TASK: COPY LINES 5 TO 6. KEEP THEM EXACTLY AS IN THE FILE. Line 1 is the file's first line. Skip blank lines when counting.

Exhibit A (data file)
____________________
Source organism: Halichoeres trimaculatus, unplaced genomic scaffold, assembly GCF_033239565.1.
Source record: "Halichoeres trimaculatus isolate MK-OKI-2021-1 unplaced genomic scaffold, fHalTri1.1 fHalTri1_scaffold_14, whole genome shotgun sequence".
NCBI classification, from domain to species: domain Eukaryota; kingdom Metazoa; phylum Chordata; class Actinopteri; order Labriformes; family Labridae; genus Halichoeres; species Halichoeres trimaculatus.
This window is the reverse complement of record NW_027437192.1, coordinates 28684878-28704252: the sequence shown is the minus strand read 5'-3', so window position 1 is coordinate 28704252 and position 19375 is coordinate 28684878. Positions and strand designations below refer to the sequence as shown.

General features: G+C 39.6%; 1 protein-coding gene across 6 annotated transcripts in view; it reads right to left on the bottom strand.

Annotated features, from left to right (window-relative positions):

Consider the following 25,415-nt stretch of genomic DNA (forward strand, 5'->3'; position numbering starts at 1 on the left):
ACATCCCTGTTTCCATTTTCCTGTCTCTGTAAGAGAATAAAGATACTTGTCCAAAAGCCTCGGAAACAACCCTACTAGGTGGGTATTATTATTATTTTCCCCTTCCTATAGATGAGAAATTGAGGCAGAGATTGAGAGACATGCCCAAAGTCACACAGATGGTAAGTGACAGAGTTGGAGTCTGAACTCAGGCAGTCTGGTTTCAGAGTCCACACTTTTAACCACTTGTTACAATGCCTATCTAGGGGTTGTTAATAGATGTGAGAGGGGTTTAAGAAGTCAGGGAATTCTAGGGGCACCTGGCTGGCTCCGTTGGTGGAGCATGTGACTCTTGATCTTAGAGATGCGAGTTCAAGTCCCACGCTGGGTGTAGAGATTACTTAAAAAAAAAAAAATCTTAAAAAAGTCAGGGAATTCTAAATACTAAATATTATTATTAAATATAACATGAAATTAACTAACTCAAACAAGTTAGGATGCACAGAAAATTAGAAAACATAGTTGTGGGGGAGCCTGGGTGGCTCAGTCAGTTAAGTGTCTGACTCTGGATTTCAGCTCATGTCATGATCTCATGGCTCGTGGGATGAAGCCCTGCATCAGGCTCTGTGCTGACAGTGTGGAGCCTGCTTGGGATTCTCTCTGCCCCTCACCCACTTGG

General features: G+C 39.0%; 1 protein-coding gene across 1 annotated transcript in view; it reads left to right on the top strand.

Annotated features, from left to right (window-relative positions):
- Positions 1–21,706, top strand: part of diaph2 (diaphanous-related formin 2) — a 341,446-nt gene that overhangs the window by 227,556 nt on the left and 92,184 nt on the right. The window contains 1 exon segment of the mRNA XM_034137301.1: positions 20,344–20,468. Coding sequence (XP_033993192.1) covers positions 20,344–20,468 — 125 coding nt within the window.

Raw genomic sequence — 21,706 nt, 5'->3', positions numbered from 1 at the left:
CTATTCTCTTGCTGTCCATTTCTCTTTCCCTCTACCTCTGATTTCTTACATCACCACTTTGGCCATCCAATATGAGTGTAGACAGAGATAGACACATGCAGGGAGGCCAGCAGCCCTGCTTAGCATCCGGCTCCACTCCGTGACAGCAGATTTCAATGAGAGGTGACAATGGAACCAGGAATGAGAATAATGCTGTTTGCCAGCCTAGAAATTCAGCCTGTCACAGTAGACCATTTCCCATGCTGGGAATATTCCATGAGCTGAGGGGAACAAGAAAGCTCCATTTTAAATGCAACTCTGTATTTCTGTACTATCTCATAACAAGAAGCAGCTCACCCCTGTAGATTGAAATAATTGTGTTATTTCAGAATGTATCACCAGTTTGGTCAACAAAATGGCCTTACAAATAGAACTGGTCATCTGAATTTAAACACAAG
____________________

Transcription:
General features: G+C 39.6%; 1 protein-coding gene across 6 annotated transcripts in view; it reads right to left on the bottom strand.

Annotated features, from left to right (window-relative positions):